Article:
A Penn State mechanical engineering student from Dallas, Texas with a passion for fashion: meet Dianne Valera, owner of the Instagram page @diannes_psucloset.
Before Covid, first-year student Dianne wanted to use her crafty sewing skills and interest in trends and fashion to create unique tailgating clothes for herself. When she decided not to live on campus for the fall 2020 semester, she created @diannes_psucloset on Instagram to sell some of her personal tailgate clothes and donate some of the proceeds to charity. A PSU fan for many years, Dianne has been collecting vintage PSU apparel and has plenty to go around.
“Fashion has always been an underlying passion of mine because I love picking outfits, going to the store and picking something old, something with history, and turning it into something more modern that we can wear now,” says Dianne.
Her PSU clothing account is not her first venture in upcycling clothes. Dianne also runs her own personal thrifting account @rnr_thrifts with 14K followers. Dianne enjoys upcycling and sharing her clothing creations, as it gives her an outlet to explore her love for fashion, but she also advocates for sustainable fashion and size-inclusivity in doing so. Dianne sells clothes ranging from sizes XS to XXL. She believes that everyone should be able to participate in sustainable fashion, regardless of their size.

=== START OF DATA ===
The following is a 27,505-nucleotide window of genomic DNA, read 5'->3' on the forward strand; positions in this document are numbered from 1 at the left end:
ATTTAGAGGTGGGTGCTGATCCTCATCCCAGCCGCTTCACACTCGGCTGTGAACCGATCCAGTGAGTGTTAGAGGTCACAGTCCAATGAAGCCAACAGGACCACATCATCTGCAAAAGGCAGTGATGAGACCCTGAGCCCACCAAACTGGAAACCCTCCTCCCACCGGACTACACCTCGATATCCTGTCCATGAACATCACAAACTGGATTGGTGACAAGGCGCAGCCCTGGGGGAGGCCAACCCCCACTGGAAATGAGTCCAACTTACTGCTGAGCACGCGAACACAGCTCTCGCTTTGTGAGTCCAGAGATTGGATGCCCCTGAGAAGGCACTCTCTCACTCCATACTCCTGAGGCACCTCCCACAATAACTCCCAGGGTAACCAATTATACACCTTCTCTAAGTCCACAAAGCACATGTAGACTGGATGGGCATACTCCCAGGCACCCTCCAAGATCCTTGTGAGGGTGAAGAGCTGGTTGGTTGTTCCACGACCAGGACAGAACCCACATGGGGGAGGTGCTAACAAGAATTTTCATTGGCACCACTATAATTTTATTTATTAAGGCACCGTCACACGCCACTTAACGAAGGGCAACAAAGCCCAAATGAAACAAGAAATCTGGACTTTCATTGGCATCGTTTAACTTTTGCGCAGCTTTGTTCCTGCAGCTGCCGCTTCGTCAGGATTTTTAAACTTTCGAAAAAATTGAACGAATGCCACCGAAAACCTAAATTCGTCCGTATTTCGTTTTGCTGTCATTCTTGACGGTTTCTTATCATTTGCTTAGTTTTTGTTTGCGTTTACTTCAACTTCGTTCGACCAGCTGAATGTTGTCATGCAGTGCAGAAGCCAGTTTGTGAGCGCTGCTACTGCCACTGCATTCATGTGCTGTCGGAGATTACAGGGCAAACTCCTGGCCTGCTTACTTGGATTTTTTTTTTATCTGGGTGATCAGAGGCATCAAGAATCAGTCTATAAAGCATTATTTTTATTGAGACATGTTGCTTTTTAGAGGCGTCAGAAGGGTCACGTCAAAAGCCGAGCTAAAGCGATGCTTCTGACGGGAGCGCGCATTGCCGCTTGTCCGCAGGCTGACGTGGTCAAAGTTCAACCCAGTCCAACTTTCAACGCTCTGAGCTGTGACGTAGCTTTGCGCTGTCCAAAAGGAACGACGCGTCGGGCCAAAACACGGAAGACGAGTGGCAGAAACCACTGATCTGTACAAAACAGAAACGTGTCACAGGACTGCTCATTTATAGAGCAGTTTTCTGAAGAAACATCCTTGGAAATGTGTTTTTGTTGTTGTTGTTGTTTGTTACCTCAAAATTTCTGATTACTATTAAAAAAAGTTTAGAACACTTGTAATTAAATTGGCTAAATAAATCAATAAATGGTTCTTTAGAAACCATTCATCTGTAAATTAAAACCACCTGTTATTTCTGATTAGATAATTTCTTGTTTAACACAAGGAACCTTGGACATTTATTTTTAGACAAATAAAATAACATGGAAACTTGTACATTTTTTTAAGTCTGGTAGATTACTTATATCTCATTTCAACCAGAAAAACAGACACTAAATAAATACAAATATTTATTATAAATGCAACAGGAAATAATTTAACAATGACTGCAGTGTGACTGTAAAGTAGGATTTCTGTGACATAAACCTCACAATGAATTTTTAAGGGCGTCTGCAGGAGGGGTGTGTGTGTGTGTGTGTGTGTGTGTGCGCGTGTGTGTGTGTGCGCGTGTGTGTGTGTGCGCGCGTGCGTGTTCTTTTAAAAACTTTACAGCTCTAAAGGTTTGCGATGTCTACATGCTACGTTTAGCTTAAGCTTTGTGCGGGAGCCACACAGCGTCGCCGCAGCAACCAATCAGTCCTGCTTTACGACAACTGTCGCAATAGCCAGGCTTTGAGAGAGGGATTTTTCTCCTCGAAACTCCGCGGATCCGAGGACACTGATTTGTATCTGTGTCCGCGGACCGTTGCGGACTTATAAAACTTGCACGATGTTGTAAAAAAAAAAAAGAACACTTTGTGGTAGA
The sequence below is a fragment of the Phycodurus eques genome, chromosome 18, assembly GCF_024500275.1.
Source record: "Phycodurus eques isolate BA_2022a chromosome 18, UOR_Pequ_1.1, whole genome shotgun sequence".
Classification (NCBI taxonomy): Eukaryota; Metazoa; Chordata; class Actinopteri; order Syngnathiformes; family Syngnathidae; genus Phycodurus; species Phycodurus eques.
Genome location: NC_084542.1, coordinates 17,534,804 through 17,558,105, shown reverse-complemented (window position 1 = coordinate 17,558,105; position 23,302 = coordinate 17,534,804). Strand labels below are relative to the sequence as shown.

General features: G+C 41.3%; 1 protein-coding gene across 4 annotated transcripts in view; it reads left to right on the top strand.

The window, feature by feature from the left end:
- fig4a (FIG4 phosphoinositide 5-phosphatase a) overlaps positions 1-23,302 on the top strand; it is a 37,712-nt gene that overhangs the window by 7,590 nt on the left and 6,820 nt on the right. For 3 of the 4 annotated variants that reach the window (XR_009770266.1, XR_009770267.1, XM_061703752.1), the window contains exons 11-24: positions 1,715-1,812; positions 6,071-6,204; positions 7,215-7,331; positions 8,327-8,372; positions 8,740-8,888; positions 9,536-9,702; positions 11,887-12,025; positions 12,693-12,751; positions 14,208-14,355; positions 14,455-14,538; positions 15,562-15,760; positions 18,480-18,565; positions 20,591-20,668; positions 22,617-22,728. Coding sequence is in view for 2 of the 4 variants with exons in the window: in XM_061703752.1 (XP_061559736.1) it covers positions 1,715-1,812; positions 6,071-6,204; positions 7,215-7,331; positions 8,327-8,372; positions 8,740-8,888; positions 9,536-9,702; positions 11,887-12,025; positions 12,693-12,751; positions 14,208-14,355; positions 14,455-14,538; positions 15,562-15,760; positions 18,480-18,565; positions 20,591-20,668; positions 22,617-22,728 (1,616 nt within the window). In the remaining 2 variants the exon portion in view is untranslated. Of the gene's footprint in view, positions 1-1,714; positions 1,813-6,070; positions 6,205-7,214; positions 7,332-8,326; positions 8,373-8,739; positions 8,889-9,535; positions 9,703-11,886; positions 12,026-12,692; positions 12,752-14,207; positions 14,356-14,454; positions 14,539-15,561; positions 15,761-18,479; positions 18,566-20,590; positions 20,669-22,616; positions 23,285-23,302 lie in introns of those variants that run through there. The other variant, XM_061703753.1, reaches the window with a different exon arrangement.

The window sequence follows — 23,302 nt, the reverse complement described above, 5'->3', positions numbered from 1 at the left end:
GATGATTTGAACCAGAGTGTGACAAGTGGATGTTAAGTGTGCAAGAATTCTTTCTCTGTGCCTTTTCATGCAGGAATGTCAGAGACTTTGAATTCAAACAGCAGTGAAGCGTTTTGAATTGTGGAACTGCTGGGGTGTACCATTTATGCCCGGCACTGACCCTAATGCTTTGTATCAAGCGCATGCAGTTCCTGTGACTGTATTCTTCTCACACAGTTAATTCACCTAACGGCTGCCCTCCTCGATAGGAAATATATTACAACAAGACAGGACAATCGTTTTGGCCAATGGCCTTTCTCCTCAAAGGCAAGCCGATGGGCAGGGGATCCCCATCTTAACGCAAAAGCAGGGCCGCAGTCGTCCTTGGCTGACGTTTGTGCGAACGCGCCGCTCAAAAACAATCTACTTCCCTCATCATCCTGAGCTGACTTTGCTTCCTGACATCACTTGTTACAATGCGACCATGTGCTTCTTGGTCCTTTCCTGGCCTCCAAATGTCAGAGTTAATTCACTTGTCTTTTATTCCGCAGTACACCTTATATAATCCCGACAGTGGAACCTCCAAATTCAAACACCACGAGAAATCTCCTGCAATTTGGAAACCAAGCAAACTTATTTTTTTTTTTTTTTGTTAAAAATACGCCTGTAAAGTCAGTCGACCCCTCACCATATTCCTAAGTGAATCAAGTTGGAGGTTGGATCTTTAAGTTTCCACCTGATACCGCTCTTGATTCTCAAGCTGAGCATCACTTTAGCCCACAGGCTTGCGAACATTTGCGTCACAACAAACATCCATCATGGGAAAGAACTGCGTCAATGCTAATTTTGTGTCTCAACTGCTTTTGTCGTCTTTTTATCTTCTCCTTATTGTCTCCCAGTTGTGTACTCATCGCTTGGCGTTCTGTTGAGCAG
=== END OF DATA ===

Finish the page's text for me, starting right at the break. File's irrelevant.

“I don’t really do this business for profit, 50% of all proceeds are donated every four to six weeks. I do this to promote sustainable, slow fashion,” says Dianne.
Dianne has donated the proceeds from her thrifting accounts to the relief for the Yemen Crisis, Feeding America, Black Lives Matter and Stop Asian Hate. She selects charities with messages that are personal to her and that she feels need attention or support at the time.
Dianne keeps her clothes on-trend. Pictured on her account, there are crop tops, oversized sweatshirts, windbreakers, shorts, skirts, sweatpants, tank tops and other upcycled creations. She draws inspiration from trends that she would incorporate into her own wardrobe. The cow-print sleeves on this sweatshirt came from inspiration from trendy furry tote bags. Dianne loved the way that the cow print fabric she bought for her tote bag looked with Penn State’s blue and white, so she incorporated it into her creations.
“I don’t limit myself in terms of creativity, I let my creativity flow throughout the day,” says Dianne.
The future for the Instagram page is growing every day. As of Apr. 10, @diannes_psucloset has almost 1000 followers. When she comes to campus in the fall of 2021, Dianne is hoping to set up a pop-up shop in State College for people to purchase her PSU tailgate creations in-person in order to cut down prices of shipping.
Check out @diannes_psucloset and @rnr_thrifts on Instagram!